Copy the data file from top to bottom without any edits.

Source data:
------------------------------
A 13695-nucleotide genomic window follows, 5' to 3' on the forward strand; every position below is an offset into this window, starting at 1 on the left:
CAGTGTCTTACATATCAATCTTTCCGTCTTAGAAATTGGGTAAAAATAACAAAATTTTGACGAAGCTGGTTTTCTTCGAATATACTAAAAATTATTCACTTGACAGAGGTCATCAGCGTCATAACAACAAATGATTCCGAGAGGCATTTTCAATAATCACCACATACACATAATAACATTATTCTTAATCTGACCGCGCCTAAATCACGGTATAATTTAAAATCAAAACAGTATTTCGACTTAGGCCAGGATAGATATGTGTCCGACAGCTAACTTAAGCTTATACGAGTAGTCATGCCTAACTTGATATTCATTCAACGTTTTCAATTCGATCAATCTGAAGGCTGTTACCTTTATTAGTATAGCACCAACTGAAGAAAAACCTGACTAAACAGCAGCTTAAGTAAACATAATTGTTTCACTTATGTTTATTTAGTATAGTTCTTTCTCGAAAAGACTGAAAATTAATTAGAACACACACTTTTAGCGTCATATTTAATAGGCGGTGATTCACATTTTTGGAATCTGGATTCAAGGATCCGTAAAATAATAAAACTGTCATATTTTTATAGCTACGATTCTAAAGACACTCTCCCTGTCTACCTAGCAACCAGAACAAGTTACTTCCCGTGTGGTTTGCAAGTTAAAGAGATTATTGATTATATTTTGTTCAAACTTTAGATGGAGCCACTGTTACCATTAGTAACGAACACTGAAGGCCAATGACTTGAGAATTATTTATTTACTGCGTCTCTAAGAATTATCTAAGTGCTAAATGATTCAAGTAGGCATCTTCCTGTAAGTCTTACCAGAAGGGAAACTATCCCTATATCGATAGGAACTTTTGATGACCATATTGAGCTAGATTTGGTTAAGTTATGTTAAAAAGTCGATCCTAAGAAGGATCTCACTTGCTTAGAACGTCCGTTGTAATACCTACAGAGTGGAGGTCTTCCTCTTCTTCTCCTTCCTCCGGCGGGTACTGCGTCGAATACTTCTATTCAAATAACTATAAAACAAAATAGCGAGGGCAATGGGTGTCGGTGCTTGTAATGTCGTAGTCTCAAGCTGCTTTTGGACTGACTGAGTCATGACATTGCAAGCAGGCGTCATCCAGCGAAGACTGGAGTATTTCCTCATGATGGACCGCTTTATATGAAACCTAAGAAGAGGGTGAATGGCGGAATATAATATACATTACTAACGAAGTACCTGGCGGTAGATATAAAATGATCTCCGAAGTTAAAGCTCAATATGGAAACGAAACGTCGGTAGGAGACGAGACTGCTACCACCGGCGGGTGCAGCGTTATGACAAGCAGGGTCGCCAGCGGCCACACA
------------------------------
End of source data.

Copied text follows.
A 13695-nucleotide genomic window follows, 5' to 3' on the forward strand; every position below is an offset into this window, starting at 1 on the left:
CAGTGTCTTACATATCAATCTTTCCGTCTTAGAAATTGGGTAAAAATAACAAAATTTTGACGAAGCTGGTTTTCTTCGAATATACTAAAAATTATTCACTTGACAGAGGTCATCAGCGTCATAACAACAAATGATTCCGAGAGGCATTTTCAATAATCACCACATACACATAATAACATTATTCTTAATCTGACCGCGCCTAAATCACGGTATAATTTAAAATCAAAACAGTATTTCGACTTAGGCCAGGATAGATATGTGTCCGACAGCTAACTTAAGCTTATACGAGTAGTCATGCCTAACTTGATATTCATTCAACGTTTTCAATTCGATCAATCTGAAGGCTGTTACCTTTATTAGTATAGCACCAACTGAAGAAAAACCTGACTAAACAGCAGCTTAAGTAAACATAATTGTTTCACTTATGTTTATTTAGTATAGTTCTTTCTCGAAAAGACTGAAAATTAATTAGAACACACACTTTTAGCGTCATATTTAATAGGCGGTGATTCACATTTTTGGAATCTGGATTCAAGGATCCGTAAAATAATAAAACTGTCATATTTTTATAGCTACGATTCTAAAGACACTCTCCCTGTCTACCTAGCAACCAGAACAAGTTACTTCCCGTGTGGTTTGCAAGTTAAAGAGATTATTGATTATATTTTGTTCAAACTTTAGATGGAGCCACTGTTACCATTAGTAACGAACACTGAAGGCCAATGACTTGAGAATTATTTATTTACTGCGTCTCTAAGAATTATCTAAGTGCTAAATGATTCAAGTAGGCATCTTCCTGTAAGTCTTACCAGAAGGGAAACTATCCCTATATCGATAGGAACTTTTGATGACCATATTGAGCTAGATTTGGTTAAGTTATGTTAAAAAGTCGATCCTAAGAAGGATCTCACTTGCTTAGAACGTCCGTTGTAATACCTACAGAGTGGAGGTCTTCCTCTTCTTCTCCTTCCTCCGGCGGGTACTGCGTCGAATACTTCTATTCAAATAACTATAAAACAAAATAGCGAGGGCAATGGGTGTCGGTGCTTGTAATGTCGTAGTCTCAAGCTGCTTTTGGACTGACTGAGTCATGACATTGCAAGCAGGCGTCATCCAGCGAAGACTGGAGTATTTCCTCATGATGGACCGCTTTATATGAAACCTAAGAAGAGGGTGAATGGCGGAATATAATATACATTACTAACGAAGTACCTGGCGGTAGATATAAAATGATCTCCGAAGTTAAAGCTCAATATGGAAACGAAACGTCGGTAGGAGACGAGACTGCTACCACCGGCGGGTGCAGCGTTATGACAAGCAGGGTCGCCAGCGGCCACACA